The Anglican Road-Warrior

As most of you know, I spend about half my waking hours on a train and am quite reliant on my mobile technology. So, when M asked me to outfit her Palm for her I did… Here’s the core tech suite that any Anglican running the Palm OS needs:

  • Gonna need a Bible. This one’s my favorite. It’s intuitive (once you figure out the screen-tapping-scroll thing), free, and has a huge number of texts. The essentials are, of course,
      • The King James 1611 with Apocrypha [A lot of us folk–especially in the South–cut on the KJV becuse of other types who use it. BUT, don’t forget that it’s *ours*! I mean, Lancelot Andrewes was head of the the Genesis – 2 Kings committee…]
      • The Douay-Rheims with Apocrypha [This is the English translation of the Vulgate. If you’re working with medieval stuff, look to this.]
      • The Revised Standard Version [Permission slip required for use]
    • In other languages
      • The Greek Bible [LXX and UBS version of the NT]
      • The Hebrew OT
      • The Vulgate
      • Optional: Textus Receptus [I think it’s important to see what the church transmitted and it’s often very useful to compare this with the eclectic text to get a quick view of where exegetical complications may be that editors have attempted to smooth out over the years…


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About Derek Olsen

I'm a layman within the Episcopal Church with a PhD in New Testament and an interest in most things medieval, monastic, and liturgical. My chief job is keeping up with my priestly wife and our two awesome kids. In addition to that, I earn a living, run the St Bede's Breviary, listen to loud goth/industrial music, and do some stuff for the church. I currently serve as Secretary to the Standing Commission on Liturgy and Music where I'm also co-chair of the Calendar committee and chair of the Digital Publications committee.
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10 Responses to The Anglican Road-Warrior

  1. *Christopher says:

    No Jerusalem Bible or New American Bible? KJV is still my favorite. The language is somewhat less clotted than Douay-Rheims. Glad you included the Deutero-canonical writings.

  2. Derek the Ænglican says:

    I’ve never looked hard at those two versions. I know they’re popular in Catholic circles but… I guess I do have a bit of a prejudice against the New Jersualem since it’s the English Translation of a French translation of the originals.

  3. Derek the Ænglican says:

    …And how could I *not* put in the Apocrypha? What good is a Bible that doesn’t contain the whole Bible? 😉

  4. bls says:

    Thanks, D. Here’s my question: do you know of any true reader that a person could buy? I mean, some machine that literally reads aloud the OT and NT passages-of-the-day? The thing I’m missing, as I drive along singing prayers, etc., in the mornings, are the lessons themselves. And I’d really like to add them in.

    And if such a thing doesn’t exist, shouldn’t we invent it?

  5. Derek the Ænglican says:

    Hmmm…Office podcasts…

  6. bls says:

    No, I’m thinking of a “Books on Tape” sort of thing, but interactive. The whole Bible that could be programmed ahead of time with all the readings for the year.

    Hey! Maybe we could put all the Psalms and Antiphons in there, too, with the right tones for the right days and everything. And hymns for the various feast days, etc.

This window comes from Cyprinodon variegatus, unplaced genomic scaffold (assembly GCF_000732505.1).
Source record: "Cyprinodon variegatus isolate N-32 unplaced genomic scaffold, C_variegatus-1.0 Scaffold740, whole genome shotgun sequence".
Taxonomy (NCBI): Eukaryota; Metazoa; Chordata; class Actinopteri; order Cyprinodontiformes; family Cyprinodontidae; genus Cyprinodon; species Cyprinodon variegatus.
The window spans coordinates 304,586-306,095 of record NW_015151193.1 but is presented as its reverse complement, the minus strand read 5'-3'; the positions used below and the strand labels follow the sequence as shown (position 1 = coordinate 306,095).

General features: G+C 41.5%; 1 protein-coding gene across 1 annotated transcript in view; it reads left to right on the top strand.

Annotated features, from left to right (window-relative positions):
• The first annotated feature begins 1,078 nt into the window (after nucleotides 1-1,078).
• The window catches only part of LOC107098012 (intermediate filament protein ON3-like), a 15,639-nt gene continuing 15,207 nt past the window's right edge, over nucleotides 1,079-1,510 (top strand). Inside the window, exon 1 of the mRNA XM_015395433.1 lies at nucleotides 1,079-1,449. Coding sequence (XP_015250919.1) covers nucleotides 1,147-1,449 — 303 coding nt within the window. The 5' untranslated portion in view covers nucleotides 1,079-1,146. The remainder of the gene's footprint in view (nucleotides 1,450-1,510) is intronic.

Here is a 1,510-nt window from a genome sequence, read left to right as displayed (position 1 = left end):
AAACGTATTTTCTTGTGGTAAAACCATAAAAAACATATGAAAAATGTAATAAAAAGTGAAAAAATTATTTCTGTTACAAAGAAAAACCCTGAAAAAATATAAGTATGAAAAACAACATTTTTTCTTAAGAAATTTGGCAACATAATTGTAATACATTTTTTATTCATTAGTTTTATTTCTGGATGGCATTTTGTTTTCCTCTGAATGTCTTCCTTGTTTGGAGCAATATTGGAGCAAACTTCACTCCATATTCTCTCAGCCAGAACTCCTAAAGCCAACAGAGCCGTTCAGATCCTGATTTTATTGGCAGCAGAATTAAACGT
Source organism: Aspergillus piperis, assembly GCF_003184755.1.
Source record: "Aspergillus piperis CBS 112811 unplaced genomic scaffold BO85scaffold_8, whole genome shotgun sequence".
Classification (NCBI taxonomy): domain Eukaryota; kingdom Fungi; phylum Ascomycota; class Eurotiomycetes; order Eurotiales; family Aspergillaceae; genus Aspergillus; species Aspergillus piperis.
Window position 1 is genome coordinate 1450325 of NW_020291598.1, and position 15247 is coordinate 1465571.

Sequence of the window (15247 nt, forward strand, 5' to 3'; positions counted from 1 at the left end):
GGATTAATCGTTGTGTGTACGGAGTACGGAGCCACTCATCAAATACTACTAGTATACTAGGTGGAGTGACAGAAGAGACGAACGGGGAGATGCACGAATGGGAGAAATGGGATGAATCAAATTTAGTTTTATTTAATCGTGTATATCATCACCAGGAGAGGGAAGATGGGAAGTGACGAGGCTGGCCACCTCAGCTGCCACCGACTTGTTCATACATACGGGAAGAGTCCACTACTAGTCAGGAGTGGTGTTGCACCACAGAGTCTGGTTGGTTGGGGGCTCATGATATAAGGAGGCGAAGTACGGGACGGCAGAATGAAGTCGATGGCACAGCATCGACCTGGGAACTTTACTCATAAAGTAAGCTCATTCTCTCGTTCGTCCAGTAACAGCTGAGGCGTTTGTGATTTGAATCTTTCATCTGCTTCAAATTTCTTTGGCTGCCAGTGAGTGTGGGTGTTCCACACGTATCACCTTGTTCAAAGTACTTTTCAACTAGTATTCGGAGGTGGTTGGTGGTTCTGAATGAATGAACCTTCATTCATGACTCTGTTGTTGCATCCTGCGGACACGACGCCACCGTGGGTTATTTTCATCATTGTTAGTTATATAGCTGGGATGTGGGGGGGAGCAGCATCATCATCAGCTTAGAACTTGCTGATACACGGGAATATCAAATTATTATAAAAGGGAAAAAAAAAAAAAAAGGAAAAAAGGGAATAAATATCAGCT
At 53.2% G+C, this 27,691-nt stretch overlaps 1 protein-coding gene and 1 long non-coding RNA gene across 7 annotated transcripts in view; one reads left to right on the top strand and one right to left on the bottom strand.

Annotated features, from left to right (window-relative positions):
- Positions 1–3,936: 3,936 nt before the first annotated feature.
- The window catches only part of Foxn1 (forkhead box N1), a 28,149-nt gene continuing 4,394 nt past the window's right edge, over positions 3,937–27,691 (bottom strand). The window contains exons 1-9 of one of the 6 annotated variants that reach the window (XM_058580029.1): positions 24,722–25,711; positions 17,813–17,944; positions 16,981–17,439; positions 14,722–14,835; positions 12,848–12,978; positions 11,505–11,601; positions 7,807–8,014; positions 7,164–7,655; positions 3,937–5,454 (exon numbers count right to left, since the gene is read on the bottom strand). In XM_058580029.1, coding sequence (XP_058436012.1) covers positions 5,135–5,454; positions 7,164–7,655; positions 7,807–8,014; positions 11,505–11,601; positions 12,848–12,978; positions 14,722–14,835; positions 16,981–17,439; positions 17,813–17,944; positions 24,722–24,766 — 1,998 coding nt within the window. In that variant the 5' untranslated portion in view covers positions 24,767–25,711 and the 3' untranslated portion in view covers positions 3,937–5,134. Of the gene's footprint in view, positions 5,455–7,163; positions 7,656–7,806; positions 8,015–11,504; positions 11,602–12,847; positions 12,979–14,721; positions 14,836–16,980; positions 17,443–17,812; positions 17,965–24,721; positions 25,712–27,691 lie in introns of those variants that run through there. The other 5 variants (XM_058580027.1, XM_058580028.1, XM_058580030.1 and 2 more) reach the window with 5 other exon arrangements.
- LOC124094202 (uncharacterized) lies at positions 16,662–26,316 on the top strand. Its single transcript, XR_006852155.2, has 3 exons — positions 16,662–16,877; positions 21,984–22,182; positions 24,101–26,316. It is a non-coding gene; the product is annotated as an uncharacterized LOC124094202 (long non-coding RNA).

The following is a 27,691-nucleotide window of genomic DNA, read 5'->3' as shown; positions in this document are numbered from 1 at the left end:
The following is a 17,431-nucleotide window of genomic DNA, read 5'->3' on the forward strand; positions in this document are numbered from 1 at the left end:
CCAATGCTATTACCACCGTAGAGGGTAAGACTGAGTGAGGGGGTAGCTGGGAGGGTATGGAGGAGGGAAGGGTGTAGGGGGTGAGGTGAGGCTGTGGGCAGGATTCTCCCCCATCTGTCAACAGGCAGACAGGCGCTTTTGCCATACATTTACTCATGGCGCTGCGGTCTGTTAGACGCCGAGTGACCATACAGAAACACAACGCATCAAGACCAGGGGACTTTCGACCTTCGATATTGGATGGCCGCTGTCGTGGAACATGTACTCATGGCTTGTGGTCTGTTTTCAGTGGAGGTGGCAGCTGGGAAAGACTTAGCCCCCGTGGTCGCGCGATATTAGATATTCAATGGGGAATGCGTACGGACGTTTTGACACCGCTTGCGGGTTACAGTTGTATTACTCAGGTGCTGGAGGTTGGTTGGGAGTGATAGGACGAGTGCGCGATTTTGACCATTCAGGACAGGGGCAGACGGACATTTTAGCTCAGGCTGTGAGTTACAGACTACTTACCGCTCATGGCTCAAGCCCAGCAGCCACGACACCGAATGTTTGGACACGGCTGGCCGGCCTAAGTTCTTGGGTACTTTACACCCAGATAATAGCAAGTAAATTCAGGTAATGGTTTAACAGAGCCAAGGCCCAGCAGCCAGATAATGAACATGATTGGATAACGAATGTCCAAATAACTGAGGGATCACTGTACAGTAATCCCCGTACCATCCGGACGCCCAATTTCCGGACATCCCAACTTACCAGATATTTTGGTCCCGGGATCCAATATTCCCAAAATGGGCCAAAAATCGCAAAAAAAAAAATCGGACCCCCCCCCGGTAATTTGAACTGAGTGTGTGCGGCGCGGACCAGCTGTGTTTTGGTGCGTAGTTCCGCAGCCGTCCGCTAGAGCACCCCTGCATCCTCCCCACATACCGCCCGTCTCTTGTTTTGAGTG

I guess that’s a sort of Podcast-sounding thing, but I’d want there to be more available, so you could sing the Office, and then listen to whatever else you wanted, too. See what I mean?

  7. Derek the Ænglican says:

    That’s intriguing. What mechanism would you use for it? Are you thinking a set of cds or something else?

  8. bls says:

    Hmmm. Let’s see.

    Here’s what I’d need: all the readings for all three years (which are, of course, just sections of a larger database – the Bible. We’d just need the Lectionary to be able to pick the readings correctly.

    Then, we could also have the Psalms chosen properly, according to what Office it is. (We could even throw a Coverdale version in there, for people in a poetic mood.) The really interesting part would be the extras: hymns and antiphons, and the chanted versions of Psalms and responses. I guess we could have a variety of sources for that, maybe, and a person could decide? We’d have to provide documentation, so that people could follow along – but the best thing is that they could learn how to sing everything just by listening, over time.

    We could call it Office-at-Home™. And then, people could maybe program other things into it, too – books of any sort, to be read aloud, or include other interesting features.

    I guess this would have to be a stand-alone sort of thing, and you could throw stuff on there via CD, yes. My only question is whether we should have this done in machine voice, or have it done with human beings reading and singing. Is machine voice getting any better these days?

    Of course, maybe the development expense isn’t worth it, since there are only about 4 of us who’d be interested….

    😉

  9. Derek the Ænglican says:

    This would be for the car, right? So it’d have to be or be able to put on a mobile unit. It sounds like–essentially–a multimedia database. Actual human mp3 files would be preferable to my mind. From a practical perspective a human would enter something like “Wednesday after Lent 4” which would tell the unit to start fetching certain files in a prescribed order. That doesn’t really sound all that complicated once all of the files were collected and appropriately tagged…

  10. Zachary says:

    I know this is an old post, but it generated a question: you indicate that one should use the DRB if working with medieval subjects, what do you think about the revision of the DRB the Confraternity NT of 1941? Thanks!

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